The sampling of outlooks offered via the likes of Bank of America, Fidelity, Goldman Sachs, Citi and Deutsche Bank are neither a sea change from opinions offered in earlier months nor limited to these companies alone’ most reports published by leading institutions have been grim for the past 2-3 months offered above. Given that the year is three-quarters done, the conclusions arrived at are getting more and more concrete. For investors continuing to buy into the idea of an upward swing in market valuations, the warning most suitable would simply be: “Caveat emptor!”
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Violeta è entrata a far parte di Leverage Shares nel settembre 2022. È responsabile dello svolgimento di analisi tecniche e ricerche macroeconomiche ed azionarie, fornendo pregiate informazioni per aiutare a definire le strategie di investimento per i clienti.
Prima di cominciare con LS, Violeta ha lavorato presso diverse società di investimento di alto profilo in Australia, come Tollhurst e Morgans Financial, dove ha trascorso gli ultimi 12 anni della sua carriera.
Violeta è un tecnico di mercato certificato dall’Australian Technical Analysts Association e ha conseguito un diploma post-laurea in finanza applicata e investimenti presso Kaplan Professional (FINSIA), Australia, dove è stata docente per diversi anni.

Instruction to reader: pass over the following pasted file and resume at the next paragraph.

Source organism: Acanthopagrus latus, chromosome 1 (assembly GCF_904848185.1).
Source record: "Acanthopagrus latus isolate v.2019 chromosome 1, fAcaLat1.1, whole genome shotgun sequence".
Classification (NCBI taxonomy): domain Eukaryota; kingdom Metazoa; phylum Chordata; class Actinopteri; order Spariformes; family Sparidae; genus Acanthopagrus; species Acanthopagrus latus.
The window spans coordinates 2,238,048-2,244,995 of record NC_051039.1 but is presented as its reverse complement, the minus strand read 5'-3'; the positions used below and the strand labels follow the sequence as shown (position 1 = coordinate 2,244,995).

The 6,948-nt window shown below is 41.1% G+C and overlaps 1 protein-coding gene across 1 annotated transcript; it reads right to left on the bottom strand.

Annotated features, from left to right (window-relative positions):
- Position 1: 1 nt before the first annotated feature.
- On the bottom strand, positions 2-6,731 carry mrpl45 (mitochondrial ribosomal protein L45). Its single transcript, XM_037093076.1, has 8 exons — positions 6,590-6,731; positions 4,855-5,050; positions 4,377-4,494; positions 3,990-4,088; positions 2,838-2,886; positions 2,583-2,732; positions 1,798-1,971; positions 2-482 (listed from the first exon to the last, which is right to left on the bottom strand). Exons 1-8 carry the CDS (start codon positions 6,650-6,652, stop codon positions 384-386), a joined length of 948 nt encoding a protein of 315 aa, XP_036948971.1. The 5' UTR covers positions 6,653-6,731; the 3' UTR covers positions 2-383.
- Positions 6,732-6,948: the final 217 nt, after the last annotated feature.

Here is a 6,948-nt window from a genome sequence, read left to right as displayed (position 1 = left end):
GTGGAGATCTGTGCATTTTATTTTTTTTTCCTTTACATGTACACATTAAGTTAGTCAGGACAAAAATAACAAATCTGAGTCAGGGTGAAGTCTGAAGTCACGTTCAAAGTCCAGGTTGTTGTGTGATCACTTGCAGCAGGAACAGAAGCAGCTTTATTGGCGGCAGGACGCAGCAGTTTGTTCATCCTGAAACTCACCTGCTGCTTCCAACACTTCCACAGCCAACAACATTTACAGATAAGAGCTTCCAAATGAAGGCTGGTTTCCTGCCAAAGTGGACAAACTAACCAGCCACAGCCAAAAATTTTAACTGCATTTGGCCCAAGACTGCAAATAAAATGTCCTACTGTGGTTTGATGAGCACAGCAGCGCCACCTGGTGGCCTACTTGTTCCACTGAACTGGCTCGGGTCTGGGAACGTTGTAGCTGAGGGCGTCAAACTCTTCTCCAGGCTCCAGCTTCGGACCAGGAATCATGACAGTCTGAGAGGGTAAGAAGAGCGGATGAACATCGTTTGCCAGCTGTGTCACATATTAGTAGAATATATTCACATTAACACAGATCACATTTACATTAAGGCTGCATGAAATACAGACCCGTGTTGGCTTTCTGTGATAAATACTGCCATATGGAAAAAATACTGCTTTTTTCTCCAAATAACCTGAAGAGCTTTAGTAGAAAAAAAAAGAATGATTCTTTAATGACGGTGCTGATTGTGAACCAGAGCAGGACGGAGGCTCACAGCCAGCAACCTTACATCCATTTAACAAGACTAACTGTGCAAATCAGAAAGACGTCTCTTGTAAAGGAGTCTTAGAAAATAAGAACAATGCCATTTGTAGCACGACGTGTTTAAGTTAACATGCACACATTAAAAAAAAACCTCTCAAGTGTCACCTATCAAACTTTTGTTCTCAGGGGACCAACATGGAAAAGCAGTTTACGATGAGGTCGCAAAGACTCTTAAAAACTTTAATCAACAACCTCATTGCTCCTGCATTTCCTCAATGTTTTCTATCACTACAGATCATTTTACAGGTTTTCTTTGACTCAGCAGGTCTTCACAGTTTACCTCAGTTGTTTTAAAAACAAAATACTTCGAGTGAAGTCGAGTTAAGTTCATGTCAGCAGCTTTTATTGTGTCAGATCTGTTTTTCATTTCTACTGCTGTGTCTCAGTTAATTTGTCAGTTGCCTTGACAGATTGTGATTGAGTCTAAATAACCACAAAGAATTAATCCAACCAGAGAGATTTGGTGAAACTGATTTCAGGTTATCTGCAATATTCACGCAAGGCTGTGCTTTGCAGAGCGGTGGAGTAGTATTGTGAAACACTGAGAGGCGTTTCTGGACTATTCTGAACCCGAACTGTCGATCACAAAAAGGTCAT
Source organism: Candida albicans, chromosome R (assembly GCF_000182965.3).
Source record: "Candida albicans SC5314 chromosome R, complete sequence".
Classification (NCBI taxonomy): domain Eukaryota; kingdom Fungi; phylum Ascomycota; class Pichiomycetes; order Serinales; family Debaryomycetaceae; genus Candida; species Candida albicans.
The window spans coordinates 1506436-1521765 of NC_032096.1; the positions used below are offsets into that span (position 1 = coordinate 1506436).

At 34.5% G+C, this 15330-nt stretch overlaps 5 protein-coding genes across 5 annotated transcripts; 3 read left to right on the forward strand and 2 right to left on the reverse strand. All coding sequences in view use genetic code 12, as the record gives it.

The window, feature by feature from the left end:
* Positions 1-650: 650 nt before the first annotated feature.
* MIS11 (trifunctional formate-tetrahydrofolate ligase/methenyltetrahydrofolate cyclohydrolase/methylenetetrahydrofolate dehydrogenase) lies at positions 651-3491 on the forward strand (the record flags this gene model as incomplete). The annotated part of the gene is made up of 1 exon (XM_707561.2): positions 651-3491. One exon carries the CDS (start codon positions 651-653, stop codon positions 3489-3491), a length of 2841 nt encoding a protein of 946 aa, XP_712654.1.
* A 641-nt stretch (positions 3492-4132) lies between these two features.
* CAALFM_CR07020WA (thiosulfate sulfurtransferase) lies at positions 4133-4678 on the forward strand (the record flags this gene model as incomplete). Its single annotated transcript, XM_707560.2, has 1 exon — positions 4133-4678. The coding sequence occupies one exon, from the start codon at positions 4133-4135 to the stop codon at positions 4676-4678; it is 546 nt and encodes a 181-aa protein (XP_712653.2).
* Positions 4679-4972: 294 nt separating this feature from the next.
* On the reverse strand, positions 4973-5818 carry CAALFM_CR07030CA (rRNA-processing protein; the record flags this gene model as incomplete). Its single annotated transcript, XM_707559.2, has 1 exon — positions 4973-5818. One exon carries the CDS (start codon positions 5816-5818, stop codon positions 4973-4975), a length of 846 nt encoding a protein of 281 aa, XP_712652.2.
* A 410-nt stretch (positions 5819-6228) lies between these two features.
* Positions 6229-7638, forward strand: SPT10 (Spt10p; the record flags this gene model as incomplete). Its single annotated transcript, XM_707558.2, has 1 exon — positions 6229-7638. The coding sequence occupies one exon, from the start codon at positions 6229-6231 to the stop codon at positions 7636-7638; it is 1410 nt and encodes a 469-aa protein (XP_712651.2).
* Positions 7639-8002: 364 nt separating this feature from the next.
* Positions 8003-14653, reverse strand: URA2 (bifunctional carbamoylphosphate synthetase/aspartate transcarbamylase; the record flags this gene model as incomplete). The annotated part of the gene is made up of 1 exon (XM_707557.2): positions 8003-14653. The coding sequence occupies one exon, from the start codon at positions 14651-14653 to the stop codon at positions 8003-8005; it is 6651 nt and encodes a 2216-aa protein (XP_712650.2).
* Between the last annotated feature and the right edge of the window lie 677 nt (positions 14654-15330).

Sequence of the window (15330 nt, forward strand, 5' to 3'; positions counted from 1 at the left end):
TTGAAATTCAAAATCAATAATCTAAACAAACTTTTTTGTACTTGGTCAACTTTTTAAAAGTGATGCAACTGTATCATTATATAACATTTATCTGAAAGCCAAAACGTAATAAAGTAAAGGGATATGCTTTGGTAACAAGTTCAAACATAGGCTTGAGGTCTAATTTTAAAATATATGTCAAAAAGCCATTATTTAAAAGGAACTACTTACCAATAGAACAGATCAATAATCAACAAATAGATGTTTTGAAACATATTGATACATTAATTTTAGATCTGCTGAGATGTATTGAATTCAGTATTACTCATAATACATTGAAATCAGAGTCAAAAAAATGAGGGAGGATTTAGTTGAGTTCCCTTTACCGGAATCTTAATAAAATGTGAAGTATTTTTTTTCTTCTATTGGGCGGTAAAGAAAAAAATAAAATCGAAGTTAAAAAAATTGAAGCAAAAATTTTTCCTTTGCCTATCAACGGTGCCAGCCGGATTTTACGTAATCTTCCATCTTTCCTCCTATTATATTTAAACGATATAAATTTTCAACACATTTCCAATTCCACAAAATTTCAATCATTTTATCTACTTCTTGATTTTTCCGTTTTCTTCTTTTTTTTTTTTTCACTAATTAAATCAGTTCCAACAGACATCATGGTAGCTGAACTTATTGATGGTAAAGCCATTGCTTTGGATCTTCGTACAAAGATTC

Julian è entrato a far parte di Leverage Shares nel 2018 come parte della prima espansione della società in Europa orientale. È responsabile della progettazione di strategie di marketing e della promozione della notorietà del marchio.
Oktay è entrato a far parte di Leverage Shares alla fine del 2019. È responsabile della crescita aziendale, mantenendo relazioni chiave e sviluppando attività di vendita nei mercati di lingua inglese.
È entrato in LS da UniCredit, dove è stato responsabile delle relazioni aziendali per le multinazionali. La sua precedente esperienza è in finanza aziendale e amministrazione di fondi in società come IBM Bulgaria e DeGiro / FundShare.
Oktay ha conseguito una laurea in Finanza e contabilità ed un certificato post-laurea in Imprenditoria presso il Babson College. Ha ottenuto anche la certificazione CFA.